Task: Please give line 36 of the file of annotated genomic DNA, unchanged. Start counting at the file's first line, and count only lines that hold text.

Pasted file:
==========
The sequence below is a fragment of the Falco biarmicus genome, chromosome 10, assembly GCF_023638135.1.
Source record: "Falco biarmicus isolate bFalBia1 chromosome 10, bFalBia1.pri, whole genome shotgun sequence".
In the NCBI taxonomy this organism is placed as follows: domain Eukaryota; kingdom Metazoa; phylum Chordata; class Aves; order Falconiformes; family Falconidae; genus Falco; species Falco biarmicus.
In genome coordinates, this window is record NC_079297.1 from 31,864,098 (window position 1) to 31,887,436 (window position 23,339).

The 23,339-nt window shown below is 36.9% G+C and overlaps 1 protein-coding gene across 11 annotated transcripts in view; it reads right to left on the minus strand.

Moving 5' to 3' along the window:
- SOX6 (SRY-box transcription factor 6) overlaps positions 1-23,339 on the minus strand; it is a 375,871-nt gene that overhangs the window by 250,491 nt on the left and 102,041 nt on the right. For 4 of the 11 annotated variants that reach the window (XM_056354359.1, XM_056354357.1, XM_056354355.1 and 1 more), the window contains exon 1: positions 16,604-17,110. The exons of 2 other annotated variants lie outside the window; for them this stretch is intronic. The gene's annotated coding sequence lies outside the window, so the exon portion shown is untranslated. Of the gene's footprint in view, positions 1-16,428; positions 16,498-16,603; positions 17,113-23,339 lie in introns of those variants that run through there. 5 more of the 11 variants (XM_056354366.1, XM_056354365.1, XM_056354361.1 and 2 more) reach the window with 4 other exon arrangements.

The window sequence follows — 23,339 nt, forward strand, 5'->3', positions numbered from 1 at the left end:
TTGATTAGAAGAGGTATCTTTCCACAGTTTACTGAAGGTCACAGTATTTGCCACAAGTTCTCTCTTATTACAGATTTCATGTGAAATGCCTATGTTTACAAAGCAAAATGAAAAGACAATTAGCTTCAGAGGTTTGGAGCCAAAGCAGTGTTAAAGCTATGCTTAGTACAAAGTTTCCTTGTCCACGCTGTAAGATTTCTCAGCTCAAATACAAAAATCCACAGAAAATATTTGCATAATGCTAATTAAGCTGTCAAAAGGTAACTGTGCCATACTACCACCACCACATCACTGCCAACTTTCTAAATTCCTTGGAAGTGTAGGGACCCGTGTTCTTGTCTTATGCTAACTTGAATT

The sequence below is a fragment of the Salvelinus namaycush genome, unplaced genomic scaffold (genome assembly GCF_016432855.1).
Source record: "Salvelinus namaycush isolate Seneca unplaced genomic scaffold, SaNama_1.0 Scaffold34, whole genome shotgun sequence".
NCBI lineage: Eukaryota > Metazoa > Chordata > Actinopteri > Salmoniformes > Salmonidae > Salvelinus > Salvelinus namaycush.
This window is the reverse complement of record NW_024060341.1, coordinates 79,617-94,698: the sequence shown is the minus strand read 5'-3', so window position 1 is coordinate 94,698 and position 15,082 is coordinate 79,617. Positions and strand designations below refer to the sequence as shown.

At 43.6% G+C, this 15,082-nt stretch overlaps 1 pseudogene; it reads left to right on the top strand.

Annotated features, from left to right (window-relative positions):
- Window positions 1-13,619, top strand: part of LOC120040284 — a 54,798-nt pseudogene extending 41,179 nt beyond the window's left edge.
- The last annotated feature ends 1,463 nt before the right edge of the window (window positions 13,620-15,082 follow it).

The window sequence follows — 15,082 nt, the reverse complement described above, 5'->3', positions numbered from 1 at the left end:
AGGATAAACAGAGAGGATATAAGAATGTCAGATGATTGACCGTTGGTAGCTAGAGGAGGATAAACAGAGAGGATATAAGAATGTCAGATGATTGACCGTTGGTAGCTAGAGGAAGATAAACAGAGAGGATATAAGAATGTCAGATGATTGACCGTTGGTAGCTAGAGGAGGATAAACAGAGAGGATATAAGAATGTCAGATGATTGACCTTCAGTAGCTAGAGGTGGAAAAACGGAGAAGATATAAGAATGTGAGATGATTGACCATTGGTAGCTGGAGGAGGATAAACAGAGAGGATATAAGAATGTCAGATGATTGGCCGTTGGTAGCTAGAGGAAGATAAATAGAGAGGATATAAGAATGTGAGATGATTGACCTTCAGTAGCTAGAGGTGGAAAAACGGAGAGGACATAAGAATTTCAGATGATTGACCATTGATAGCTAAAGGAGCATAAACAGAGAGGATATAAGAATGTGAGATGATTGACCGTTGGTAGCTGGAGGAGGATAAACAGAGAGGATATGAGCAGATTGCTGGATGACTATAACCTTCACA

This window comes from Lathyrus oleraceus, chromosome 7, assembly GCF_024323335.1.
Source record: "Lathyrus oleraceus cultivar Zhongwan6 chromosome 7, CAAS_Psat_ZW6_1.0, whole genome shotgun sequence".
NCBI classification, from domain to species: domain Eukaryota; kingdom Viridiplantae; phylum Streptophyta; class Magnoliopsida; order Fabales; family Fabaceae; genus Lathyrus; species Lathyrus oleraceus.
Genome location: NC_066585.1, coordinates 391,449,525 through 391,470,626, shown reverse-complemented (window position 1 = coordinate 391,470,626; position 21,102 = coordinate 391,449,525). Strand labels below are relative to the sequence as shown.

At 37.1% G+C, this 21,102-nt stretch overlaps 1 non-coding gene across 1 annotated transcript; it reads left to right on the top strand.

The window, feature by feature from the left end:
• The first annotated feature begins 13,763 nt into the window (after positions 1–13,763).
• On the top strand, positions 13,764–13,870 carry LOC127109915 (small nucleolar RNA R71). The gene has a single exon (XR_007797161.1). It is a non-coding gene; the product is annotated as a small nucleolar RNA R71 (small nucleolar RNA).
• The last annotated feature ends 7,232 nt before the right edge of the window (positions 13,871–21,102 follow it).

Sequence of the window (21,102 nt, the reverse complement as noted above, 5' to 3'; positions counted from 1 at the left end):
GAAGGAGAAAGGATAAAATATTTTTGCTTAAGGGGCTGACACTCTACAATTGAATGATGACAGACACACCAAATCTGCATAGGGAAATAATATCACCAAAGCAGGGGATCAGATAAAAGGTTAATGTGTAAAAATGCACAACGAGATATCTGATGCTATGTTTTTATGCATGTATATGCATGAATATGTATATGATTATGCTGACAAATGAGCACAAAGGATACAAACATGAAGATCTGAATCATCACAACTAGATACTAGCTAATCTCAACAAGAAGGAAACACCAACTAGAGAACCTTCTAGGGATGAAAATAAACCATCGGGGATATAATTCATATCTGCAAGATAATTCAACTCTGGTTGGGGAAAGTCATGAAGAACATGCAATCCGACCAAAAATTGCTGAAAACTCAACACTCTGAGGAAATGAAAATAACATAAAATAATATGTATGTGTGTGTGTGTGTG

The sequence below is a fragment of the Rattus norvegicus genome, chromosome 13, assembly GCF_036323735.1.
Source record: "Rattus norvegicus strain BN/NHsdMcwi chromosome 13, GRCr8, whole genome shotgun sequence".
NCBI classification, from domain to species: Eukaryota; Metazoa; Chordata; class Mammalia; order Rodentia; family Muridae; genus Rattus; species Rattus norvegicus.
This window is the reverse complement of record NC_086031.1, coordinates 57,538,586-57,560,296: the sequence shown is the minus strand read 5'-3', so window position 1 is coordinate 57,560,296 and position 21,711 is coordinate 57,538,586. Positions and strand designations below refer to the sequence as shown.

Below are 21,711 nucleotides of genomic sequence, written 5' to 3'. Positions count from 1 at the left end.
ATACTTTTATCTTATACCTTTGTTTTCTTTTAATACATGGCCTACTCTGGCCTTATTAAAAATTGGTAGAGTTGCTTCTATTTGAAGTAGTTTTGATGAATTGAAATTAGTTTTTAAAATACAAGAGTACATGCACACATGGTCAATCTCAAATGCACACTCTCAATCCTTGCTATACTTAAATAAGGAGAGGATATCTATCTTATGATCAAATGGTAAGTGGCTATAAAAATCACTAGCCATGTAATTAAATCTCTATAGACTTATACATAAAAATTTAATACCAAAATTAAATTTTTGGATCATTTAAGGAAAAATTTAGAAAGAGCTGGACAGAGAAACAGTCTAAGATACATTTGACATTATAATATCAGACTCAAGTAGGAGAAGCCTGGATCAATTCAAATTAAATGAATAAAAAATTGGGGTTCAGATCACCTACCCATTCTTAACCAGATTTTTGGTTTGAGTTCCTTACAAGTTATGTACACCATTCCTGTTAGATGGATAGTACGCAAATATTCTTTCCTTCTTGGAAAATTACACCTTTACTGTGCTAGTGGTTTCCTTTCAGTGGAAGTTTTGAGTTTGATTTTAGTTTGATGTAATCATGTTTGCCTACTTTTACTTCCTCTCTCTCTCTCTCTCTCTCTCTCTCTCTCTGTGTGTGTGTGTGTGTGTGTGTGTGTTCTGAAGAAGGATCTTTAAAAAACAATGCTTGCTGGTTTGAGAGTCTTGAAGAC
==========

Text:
ATACTTTTATCTTATACCTTTGTTTTCTTTTAATACATGGCCTACTCTGGCCTTATTAAAAATTGGTAGAGTTGCTTCTATTTGAAGTAGTTTTGATGAATTGAAATTAGTTTTTAAAATACAAGAGTACATGCACACATGGTCAATCTCAAATGCACACTCTCAATCCTTGCTATACTTAAATAAGGAGAGGATATCTATCTTATGATCAAATGGTAAGTGGCTATAAAAATCACTAGCCATGTAATTAAATCTCTATAGACTTATACATAAAAATTTAATACCAAAATTAAATTTTTGGATCATTTAAGGAAAAATTTAGAAAGAGCTGGACAGAGAAACAGTCTAAGATACATTTGACATTATAATATCAGACTCAAGTAGGAGAAGCCTGGATCAATTCAAATTAAATGAATAAAAAATTGGGGTTCAGATCACCTACCCATTCTTAACCAGATTTTTGGTTTGAGTTCCTTACAAGTTATGTACACCATTCCTGTTAGATGGATAGTACGCAAATATTCTTTCCTTCTTGGAAAATTACACCTTTACTGTGCTAGTGGTTTCCTTTCAGTGGAAGTTTTGAGTTTGATTTTAGTTTGATGTAATCATGTTTGCCTACTTTTACTTCCTCTCTCTCTCTCTCTCTCTCTCTCTCTCTCTGTGTGTGTGTGTGTGTGTGTGTGTGTTCTGAAGAAGGATCTTTAAAAAACAATGCTTGCTGGTTTGAGAGTCTTGAAGAC